But the artist does not work on the entire picture at the same time, right?. He/she does it in parts – if he is drawing a portrait, at an instant he/she does not draw the ear, eyes or other parts of a face together. He/she finishes drawing the eye and then moves on to another part.
If we use a simple LSTM, it will not be possible to focus on a certain part of an image at a certain time step. Here is how Attention becomes relevant.
At both the encoder and decoder LSTM, one Attention layer (named “Attention gate”) has been used. So, while encoding or “reading” the image, only one part of the image gets focused on at each time step. And similarly, while writing, only a certain part of the image gets generated at that time-step.
The below image has been taken from the referenced paper. It shows how DRAW generates MNIST images in a step-by-step process:
This was quite a comprehensive look at the popular Attention mechanism and how it applies to deep learning. I’m sure you must have gathered why this has made quite a dent in the deep learning space. It is extraordinarily effective and has already penetrated multiple domains.
This Attention mechanism has uses beyond what we mentioned in this article. If you have used it in your role or any project, we would love to hear from you. Let us know in the comments section below and we’ll connect!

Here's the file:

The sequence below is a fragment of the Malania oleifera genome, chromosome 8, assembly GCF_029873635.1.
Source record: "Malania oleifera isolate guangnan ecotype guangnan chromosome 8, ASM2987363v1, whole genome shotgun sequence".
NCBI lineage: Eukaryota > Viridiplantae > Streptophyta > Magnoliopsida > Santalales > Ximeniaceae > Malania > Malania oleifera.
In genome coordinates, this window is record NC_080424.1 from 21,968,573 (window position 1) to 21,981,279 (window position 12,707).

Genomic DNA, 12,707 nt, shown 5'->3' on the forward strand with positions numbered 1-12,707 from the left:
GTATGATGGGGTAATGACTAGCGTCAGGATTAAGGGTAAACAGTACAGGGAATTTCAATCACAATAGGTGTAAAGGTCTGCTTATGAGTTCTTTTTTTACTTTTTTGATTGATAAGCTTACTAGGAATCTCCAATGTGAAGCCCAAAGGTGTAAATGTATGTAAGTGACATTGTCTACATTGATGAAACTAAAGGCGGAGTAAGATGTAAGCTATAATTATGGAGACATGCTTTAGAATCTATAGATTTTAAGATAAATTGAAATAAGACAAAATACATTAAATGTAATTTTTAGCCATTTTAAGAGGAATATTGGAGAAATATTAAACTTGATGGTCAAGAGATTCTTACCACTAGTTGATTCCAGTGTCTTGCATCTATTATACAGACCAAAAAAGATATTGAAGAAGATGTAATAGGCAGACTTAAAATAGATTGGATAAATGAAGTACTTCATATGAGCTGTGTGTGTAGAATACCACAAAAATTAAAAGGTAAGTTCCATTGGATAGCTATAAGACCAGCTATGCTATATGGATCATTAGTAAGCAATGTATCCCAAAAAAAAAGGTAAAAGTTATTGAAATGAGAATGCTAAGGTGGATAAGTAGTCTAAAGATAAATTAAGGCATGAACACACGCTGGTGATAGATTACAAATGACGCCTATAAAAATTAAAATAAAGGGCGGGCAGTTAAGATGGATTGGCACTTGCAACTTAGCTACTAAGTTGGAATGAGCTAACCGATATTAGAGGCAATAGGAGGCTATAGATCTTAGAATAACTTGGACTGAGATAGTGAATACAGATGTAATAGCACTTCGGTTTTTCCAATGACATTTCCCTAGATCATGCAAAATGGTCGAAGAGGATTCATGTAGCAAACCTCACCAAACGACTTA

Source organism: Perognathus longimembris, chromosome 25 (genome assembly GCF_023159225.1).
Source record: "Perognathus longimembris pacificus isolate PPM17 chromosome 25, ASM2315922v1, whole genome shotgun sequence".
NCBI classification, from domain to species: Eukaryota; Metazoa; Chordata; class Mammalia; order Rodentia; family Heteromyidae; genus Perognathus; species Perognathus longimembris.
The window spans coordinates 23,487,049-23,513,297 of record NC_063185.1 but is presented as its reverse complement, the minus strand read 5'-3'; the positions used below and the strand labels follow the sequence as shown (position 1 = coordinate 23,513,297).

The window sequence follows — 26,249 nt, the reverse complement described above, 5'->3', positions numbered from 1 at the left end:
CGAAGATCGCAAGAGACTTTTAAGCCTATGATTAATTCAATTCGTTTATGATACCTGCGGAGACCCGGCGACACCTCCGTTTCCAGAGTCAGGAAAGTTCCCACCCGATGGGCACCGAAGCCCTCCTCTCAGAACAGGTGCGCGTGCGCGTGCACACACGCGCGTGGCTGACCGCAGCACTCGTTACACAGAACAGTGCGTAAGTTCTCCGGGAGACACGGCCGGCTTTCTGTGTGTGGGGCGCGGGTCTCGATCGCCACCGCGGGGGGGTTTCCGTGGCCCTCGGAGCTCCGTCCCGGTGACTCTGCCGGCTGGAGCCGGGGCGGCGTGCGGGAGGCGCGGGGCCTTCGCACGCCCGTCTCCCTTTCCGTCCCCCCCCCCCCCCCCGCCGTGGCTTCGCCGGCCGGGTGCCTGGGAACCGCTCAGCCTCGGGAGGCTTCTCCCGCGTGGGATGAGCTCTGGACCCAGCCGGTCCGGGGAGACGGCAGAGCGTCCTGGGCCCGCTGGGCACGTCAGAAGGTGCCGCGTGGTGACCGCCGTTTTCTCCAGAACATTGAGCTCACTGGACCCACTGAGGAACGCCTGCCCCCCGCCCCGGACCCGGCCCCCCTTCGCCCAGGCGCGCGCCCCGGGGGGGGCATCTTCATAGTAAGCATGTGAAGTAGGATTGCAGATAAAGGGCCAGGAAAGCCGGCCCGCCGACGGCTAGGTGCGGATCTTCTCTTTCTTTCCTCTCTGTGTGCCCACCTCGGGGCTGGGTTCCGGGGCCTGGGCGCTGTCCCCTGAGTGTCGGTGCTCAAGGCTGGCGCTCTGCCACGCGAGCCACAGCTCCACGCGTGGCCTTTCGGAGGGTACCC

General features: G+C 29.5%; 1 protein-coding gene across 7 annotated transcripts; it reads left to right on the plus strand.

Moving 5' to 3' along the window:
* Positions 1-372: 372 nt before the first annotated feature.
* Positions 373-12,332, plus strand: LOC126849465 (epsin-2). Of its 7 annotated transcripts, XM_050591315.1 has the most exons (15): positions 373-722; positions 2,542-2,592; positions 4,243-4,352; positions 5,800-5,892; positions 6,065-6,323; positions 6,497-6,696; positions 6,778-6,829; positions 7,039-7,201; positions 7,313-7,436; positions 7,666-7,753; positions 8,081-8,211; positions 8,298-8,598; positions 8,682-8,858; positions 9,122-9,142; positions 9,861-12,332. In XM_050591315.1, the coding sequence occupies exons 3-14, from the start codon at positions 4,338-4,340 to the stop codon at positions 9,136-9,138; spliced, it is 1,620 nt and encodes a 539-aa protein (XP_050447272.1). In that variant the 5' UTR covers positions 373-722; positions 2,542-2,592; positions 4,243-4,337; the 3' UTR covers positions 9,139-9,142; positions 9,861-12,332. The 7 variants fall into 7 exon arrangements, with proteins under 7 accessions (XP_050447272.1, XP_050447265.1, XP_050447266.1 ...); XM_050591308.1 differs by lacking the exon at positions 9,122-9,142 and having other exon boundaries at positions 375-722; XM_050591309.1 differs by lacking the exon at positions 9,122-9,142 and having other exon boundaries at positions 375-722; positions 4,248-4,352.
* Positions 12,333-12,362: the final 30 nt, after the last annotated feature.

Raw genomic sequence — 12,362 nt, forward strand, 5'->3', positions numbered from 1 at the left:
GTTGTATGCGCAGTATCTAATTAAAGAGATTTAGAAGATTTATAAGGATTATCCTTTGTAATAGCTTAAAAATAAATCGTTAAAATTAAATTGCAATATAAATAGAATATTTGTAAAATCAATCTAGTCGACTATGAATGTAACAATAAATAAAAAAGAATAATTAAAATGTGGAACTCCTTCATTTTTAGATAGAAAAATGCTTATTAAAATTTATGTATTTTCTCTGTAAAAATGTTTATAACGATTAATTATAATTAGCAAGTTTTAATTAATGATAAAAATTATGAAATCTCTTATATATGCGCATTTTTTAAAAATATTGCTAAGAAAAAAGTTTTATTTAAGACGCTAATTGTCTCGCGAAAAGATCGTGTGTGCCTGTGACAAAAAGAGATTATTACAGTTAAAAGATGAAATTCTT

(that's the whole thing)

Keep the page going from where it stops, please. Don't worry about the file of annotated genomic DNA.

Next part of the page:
About the Authors
Prodip Hore – Research Director of the Machine Learning & AI team, American Express
Prodip received his M.S. and a Ph.D. degree in Computer Science from the University of South Florida, Tampa, and has a B.Tech in Computer Science from IEM Salt Lake, Kolkata. Prior to joining Amex, he was a Lead Scientist at FICO, San Diego. Currently, he is the Research Director of the Machine Learning & AI team at American Express, Gurgaon. Prodip has authored a number of conference papers, patents and a book chapter, and his publications have appeared in many reputed journals and featured at several conferences, including the ‘Pattern Recognition Journal’, ‘Journal of Signal Processing Systems’, ‘IEEE International Conference on Systems, Man, and Cybernetics’, ‘IEEE International Conference on Fuzzy Systems’, and ‘North American Fuzzy Information Processing Society’. His interests include machine learning, image processing, boosting, deep learning and neural networks, natural language processing, and online and streaming algorithms.
Sayan Chatterjee – Research Engineer, American Express ML & AI Team
Sayan Chatterjee completed his B.E. in Electrical Engineering and M. Tech in Computer Science from Jadavpur University and Indian Statistical Institute, Kolkata, respectively. He is currently working as a Research Engineer on the American Express ML & AI Team, Gurgaon.
Before joining American Express, he worked at PwC India as an Associate in the Data & Analytics practice. His research interests are in deep learning, statistical learning, computer vision, natural language processing, etc.